The campaign does have some issues though, and they are problems that have plagued the series for a while. Among the issues is the random checkpoint saving, that while great at times – as it saves players from having to redo sections if they get killed, occasionally saves at the wrong time too, forcing players to restart the whole mission. In one stage I actually reached the final segment, a point where if the player doesn’t escape into an evacuating ship, the whole place explodes. I wasn’t aware of this as I slayed enemy after enemy, and the checkpoint saved right when I finished off the last foe. Within three seconds, I exploded and died a fiery death, and the checkpoint would load up right on that spot, causing a loop of death and destruction that forced me to restart from scratch and lose progress. It was upsetting, and I’m sure it’ll happen to quite a few people. Other issues would be the A.I., with partner characters clumsily walking right up to enemies and getting shot up, or enemies ignoring your presence. The latter aren’t really big issues, but sure do break the immersion.
Once the fantastic main campaign is done, then the rest of the experience begins with the multiplayer options, which are sure to keep players busy for quite some time. First off there’s regular multiplayer, which comes with all the bells and whistles you’ve come to expect from the franchise, taking the futuristic combat and bringing it to the masses by introducing new combat rigs – somewhat similar to what was previously seen with the classes in Black Ops III. Here players can select from various powerful rigs, granting players a unique ability they can use in combat, as well as the usual selection of customizable weapons, secondary equipment, skins and more. The biggest difference in this edition however is that players will be earning weapons and parts through the collection of keys, and can use such parts to create new unique weaponry, giving players tons of options when it comes to selecting their tools of the trade. It takes a while to get used to as players can literally build what they want, but it’s an excellent addition that gives players even more options to customize the way they play according to their strengths.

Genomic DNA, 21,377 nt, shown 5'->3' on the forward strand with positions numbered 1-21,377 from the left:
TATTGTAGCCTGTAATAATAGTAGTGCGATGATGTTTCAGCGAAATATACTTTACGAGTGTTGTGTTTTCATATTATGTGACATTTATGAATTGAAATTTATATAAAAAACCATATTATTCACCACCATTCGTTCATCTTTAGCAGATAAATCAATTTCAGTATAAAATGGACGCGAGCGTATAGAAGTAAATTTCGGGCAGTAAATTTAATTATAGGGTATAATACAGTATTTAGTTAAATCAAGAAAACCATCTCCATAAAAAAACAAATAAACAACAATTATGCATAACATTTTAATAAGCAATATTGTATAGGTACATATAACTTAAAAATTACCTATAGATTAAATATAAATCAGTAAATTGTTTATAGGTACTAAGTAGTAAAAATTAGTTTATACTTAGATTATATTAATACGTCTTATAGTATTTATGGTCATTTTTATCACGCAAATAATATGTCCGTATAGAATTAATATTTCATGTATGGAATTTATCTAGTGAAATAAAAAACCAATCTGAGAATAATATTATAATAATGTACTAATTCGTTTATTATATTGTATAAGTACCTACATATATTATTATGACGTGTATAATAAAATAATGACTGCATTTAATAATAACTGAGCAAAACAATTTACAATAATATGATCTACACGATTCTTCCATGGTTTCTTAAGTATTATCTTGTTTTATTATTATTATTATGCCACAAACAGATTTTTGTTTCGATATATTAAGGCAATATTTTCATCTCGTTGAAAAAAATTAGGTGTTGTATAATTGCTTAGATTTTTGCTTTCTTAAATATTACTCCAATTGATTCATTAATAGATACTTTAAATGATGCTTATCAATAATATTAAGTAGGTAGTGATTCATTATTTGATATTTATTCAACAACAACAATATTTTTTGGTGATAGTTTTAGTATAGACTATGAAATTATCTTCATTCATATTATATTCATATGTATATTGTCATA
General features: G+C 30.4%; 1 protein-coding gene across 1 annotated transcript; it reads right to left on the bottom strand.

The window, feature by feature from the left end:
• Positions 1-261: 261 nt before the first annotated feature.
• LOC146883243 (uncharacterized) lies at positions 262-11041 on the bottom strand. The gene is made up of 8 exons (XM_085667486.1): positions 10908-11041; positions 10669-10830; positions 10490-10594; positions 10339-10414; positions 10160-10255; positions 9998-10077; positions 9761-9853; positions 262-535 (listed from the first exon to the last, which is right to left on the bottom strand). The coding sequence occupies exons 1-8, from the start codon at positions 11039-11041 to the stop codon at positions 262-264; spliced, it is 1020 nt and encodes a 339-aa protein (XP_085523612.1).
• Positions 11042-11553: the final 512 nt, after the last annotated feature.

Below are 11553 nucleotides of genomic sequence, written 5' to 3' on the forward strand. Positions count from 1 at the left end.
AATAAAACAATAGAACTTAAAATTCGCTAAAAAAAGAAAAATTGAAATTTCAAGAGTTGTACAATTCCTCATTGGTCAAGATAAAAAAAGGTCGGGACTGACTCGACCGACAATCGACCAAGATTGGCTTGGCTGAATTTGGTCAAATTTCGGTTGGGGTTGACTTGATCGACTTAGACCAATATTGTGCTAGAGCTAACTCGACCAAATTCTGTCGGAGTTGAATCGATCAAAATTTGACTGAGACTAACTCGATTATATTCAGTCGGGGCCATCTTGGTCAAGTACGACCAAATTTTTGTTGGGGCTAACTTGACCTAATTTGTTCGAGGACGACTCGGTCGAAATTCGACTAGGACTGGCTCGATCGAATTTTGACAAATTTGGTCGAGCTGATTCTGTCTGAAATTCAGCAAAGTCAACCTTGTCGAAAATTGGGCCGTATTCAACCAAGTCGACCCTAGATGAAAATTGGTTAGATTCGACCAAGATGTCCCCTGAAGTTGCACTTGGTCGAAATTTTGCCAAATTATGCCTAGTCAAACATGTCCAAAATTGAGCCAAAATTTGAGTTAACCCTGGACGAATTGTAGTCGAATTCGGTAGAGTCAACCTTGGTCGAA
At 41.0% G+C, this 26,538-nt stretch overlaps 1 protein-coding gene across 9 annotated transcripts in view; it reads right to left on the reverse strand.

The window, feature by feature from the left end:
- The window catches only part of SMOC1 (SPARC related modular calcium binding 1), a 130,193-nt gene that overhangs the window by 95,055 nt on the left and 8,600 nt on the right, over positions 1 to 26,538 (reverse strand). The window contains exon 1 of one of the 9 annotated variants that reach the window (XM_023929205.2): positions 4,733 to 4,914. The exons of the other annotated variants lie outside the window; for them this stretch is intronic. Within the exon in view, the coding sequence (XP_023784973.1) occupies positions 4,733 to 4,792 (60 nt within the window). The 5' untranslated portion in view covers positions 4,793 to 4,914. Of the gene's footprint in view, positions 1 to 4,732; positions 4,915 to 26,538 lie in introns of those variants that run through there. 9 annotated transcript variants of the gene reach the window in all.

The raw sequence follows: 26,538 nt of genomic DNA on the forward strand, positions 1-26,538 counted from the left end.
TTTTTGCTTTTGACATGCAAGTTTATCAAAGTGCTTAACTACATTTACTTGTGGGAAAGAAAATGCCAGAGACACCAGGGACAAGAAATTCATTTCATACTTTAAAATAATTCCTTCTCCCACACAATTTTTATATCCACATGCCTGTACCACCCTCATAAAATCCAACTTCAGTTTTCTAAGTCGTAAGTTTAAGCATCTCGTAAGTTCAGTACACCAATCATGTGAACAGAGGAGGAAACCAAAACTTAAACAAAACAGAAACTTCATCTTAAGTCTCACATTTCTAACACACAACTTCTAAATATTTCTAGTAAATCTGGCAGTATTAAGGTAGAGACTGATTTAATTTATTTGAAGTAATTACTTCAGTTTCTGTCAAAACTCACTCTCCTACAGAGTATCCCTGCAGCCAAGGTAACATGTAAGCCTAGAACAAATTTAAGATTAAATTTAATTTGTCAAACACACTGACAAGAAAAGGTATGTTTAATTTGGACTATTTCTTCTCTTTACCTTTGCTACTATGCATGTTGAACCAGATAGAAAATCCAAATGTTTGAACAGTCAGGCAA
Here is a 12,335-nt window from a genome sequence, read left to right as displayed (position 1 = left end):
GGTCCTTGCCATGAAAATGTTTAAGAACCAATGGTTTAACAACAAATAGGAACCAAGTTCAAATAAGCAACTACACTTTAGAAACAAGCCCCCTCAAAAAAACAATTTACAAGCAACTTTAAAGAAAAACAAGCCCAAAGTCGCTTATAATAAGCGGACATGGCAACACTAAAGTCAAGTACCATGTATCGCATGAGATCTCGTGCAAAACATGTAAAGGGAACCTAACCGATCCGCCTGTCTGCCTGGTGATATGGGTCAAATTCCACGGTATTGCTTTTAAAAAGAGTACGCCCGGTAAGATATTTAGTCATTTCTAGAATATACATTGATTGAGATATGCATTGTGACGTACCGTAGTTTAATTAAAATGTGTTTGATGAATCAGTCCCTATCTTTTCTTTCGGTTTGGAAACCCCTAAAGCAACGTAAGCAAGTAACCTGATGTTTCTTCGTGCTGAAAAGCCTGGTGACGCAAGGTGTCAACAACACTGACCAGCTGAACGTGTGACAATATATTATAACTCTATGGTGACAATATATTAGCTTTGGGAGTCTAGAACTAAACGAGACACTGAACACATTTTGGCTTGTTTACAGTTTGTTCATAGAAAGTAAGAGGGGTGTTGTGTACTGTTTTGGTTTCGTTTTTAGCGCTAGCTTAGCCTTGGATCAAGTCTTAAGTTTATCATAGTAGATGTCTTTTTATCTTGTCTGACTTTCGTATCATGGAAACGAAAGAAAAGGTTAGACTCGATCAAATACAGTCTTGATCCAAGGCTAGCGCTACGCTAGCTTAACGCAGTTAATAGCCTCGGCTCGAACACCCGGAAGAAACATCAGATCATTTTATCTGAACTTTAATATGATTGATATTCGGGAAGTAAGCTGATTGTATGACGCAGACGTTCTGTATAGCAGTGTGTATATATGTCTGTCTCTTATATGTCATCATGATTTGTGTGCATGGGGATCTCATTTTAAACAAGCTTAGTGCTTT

Then there’s Zombies in Spaceland, the new zombie map for Infinite Warfare. Here players travel back in time to the 1980’s, where they take on the role of four period-appropriate youngsters – a nerd, jock, valley girl, and rapper – as they attempt to survive the undead in a sci-fi themed theme park at night. This mode is excellent, addictive, and full of awesome references, and while it lacks the futuristic features like double jumps, wall running and more, it’s a good time. It also brings some cameos as well, like David Hasselhoff as the DJ and Paul Reubens as the evil director, and there’s a surprising number of things to do, items to collect, and secrets to unlock, which is a nice touch.
At the end of the day, Call of Duty: Infinite Warfare is an excellent entry in the long-running first-person shooter series, and one that fans and newcomers will really enjoy. While it feels familiar to other games in the series and some issues hold it back, entries like this one keep the franchise from getting stale thanks to its solid plot, phenomenal campaign, and entertaining multiplayer offerings.